FBN1 (fibrillin 1)
[134797]
Marfan syndrome
[154700]
Refuted Causative gene is TGFBR2 (TGFb
receptor II) [190182]. FBLN2 was
suspected but refuted
26
; mentioned in
OMIM, but not in Morbid Map; HPRD
interaction
Retinitis pigmentosa
26 [608380]
ENSG00000163510
[not in OMIM]
PRPF3 (Pre-MRNA
processing factor 3
homolog) [607301]
Retinitis
pigmentosa 18
[601414]
Refuted Causative gene is CRKL (ceramide
kinase-like) [608381]; gene name not
mapped to Ensembl gene ID in
Ensembl; three interactions from yeast
set, one from fly set
PRPF8 (Pre-MRNA
processing factor 8
homolog) [607300]
Retinitis
pigmentosa 13
[600059]
PRPF31 (Pre-MRNA
processing factor 31
homolog) [606419]
Retinitis pigmentosa
11 [600138]
HECW2 (HECT, C2
and WW domain
containing E3 ubiquitin
protein ligase 2) [not in
OMIM]
PRPF3 (Pre-MRNA
processing factor 3
homolog) [607301]
Retinitis pigmentosa
18 [601414]
Retinitis pigmentosa
10 [180105]
LUC7L2 (LUC7-like 2)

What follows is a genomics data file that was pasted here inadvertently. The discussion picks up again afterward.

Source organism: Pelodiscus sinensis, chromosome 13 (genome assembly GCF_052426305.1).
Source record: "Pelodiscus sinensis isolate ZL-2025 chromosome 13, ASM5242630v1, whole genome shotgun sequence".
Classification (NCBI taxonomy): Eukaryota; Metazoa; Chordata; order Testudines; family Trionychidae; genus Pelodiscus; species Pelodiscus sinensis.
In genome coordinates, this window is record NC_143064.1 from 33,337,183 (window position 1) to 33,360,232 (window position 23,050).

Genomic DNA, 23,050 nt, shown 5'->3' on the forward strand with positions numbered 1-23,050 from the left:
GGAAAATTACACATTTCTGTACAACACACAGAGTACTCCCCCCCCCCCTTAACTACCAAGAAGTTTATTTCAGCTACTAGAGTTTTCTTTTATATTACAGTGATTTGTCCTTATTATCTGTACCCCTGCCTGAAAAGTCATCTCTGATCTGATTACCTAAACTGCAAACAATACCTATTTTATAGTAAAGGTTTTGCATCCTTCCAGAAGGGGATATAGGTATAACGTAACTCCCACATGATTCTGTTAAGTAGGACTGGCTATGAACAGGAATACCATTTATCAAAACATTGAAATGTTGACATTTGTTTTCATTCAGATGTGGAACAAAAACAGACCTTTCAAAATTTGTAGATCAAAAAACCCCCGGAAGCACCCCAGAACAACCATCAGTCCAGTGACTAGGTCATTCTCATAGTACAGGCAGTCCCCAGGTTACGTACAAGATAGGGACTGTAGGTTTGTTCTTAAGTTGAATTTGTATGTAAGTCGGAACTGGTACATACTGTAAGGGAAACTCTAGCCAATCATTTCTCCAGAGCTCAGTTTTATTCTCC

[not in OMIM]
PRPF3 (Pre-MRNA
processing factor 3
homolog) [607301]
Retinitis pigmentosa
18 [601414]
Refuted Causative gene is IMPDH1 (IMP
dehydrogenase 1) [146690]; Morbid
Map version used contains two entries
for this subtype, one with and one
without associated gene; two from
yeast set, one from fly set
PRPF31 (Pre-MRNA
processing factor 31
homolog) [606419]
Retinitis
pigmentosa 11
[600138]
METTL2
(methyltransferase like
2A) [607846]
CRX (cone-rod homeobox)
[602225]
Retinitis
pigmentosa, late
onset dominant
[268000]
Spastic paraplegia
17 [270685]
SF3B2 (splicing factor
3b, subunit 2) [605591]
HSPD1 (heat shock 60kDa
protein 1) [118190]
Spastic
paraplegia 13
[605280]
Refuted Known gene is BSCL2 (seipin)
[606158]; mentioned in OMIM, but
not listed in Morbid Map; both from
HPRD set, KLC2 also from fly and
worm sets
KLC2 (kinesin light
chain 2) [601334]
KIF5A (kinesin family
member 5A) [602821]
Spastic
paraplegia 10
[604187]
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Promising leads
In addition to these confirmed prediction the protein
interaction sets also led to several plausible but unconfirmed
candidate gene predictions. For instance, the AKAP6
(A-kinase (PRKA) anchor protein 6) gene is predicted as a
candidate gene for arrythmogenic right ventricular dysplasia
3 (OMIM 602086), based on an HPRD interaction with RYR2
(ryanodine receptor 2). A-kinase anchor proteins are involved
in cardiac myocyte contractility and possibly also in heart
failure.
27 28
SYN3 (synapsin III) was predicted as a candidate
gene for familial partial epilepsy with variable foci (OMIM
604364) based on an HPRD interaction with SYN1 (synapsin